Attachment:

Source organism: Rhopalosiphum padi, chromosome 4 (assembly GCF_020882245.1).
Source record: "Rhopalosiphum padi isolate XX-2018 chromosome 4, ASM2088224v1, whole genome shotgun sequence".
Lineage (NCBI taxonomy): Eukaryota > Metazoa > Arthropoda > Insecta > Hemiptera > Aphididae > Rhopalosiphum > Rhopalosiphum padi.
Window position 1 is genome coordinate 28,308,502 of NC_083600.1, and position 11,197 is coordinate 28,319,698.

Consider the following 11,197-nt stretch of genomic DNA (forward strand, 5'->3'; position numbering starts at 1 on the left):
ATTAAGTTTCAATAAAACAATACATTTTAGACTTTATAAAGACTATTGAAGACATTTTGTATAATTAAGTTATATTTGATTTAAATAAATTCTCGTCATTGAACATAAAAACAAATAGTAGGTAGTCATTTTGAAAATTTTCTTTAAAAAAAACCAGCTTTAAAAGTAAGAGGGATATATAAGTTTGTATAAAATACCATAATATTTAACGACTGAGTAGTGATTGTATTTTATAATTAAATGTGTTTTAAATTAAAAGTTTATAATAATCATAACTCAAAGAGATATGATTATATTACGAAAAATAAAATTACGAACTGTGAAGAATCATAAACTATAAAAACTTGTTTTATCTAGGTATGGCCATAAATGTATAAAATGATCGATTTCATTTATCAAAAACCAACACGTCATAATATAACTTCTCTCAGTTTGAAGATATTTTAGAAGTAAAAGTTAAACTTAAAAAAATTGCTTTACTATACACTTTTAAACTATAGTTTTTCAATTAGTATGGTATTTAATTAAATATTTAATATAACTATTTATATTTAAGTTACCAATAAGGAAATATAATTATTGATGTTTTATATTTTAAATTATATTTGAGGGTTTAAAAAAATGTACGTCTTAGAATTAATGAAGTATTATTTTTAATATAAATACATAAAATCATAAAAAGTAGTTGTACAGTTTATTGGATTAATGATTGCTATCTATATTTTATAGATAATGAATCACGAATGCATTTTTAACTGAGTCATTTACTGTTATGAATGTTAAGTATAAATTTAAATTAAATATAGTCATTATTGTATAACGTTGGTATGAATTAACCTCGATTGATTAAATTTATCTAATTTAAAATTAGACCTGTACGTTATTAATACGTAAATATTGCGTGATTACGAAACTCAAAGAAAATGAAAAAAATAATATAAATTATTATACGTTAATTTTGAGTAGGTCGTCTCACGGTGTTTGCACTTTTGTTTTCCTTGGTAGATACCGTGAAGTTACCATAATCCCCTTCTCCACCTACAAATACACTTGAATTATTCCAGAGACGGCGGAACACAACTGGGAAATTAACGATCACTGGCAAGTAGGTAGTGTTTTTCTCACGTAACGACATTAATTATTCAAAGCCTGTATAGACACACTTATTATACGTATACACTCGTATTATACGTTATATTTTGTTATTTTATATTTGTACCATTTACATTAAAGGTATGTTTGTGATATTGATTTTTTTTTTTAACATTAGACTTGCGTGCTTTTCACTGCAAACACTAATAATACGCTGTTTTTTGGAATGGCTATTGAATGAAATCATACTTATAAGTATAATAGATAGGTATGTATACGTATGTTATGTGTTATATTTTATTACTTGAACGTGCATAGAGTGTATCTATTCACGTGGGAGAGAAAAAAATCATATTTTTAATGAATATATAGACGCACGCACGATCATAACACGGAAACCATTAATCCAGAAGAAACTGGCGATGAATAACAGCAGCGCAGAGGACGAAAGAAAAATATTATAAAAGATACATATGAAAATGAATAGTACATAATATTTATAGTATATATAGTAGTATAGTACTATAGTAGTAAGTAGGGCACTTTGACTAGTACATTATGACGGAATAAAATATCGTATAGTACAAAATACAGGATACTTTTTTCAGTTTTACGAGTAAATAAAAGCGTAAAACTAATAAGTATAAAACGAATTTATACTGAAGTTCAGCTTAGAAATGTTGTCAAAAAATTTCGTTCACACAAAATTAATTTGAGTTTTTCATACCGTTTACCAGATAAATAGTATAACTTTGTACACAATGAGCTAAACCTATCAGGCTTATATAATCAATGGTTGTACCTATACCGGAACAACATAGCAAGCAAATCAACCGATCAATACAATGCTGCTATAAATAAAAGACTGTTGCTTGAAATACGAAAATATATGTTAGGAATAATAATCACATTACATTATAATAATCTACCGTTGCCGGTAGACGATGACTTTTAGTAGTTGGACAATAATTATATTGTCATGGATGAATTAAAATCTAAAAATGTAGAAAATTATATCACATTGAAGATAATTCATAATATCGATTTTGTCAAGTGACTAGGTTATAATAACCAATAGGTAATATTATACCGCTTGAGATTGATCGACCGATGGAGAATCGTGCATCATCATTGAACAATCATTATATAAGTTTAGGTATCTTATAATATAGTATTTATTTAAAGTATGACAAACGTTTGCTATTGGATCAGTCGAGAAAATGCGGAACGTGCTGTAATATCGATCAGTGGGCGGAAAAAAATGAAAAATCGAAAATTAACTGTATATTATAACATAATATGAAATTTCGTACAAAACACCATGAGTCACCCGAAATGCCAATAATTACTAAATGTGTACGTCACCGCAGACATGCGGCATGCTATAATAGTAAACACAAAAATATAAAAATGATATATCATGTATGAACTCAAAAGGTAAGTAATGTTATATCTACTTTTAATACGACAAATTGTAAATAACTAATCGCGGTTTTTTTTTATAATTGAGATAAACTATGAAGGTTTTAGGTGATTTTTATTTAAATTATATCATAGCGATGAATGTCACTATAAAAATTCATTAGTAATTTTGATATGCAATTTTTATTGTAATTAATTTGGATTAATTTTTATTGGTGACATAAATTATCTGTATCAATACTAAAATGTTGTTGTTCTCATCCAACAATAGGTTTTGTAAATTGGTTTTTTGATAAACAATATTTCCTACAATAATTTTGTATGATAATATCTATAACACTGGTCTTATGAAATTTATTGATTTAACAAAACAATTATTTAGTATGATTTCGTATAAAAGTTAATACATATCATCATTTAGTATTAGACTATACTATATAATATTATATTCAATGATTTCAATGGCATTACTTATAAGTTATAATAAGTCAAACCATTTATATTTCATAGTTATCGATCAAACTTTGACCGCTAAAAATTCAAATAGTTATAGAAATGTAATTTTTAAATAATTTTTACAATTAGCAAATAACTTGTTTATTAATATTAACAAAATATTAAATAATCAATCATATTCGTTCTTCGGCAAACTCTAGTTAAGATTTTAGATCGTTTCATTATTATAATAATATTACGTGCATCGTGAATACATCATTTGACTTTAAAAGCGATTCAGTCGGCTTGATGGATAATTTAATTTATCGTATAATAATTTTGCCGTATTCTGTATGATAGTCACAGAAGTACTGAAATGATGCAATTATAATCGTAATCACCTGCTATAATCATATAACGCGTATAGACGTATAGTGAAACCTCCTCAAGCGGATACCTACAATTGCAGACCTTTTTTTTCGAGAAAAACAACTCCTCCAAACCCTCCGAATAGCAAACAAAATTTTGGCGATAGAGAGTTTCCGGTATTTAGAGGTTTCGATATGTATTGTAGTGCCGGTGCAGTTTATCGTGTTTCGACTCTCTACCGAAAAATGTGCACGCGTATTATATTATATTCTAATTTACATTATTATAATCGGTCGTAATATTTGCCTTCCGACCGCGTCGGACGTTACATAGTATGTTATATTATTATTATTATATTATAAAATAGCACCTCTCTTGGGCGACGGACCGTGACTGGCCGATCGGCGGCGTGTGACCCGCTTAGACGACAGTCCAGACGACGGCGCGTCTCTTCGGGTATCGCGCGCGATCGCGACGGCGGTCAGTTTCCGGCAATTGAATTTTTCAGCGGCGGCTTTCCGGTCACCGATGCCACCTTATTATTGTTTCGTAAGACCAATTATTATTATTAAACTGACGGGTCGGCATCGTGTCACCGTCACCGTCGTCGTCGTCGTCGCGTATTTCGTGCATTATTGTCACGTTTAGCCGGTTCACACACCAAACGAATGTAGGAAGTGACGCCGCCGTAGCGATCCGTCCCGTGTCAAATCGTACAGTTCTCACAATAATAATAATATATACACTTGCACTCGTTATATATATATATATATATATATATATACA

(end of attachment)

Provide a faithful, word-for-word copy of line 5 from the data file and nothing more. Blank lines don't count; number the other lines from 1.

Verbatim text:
Consider the following 11,197-nt stretch of genomic DNA (forward strand, 5'->3'; position numbering starts at 1 on the left):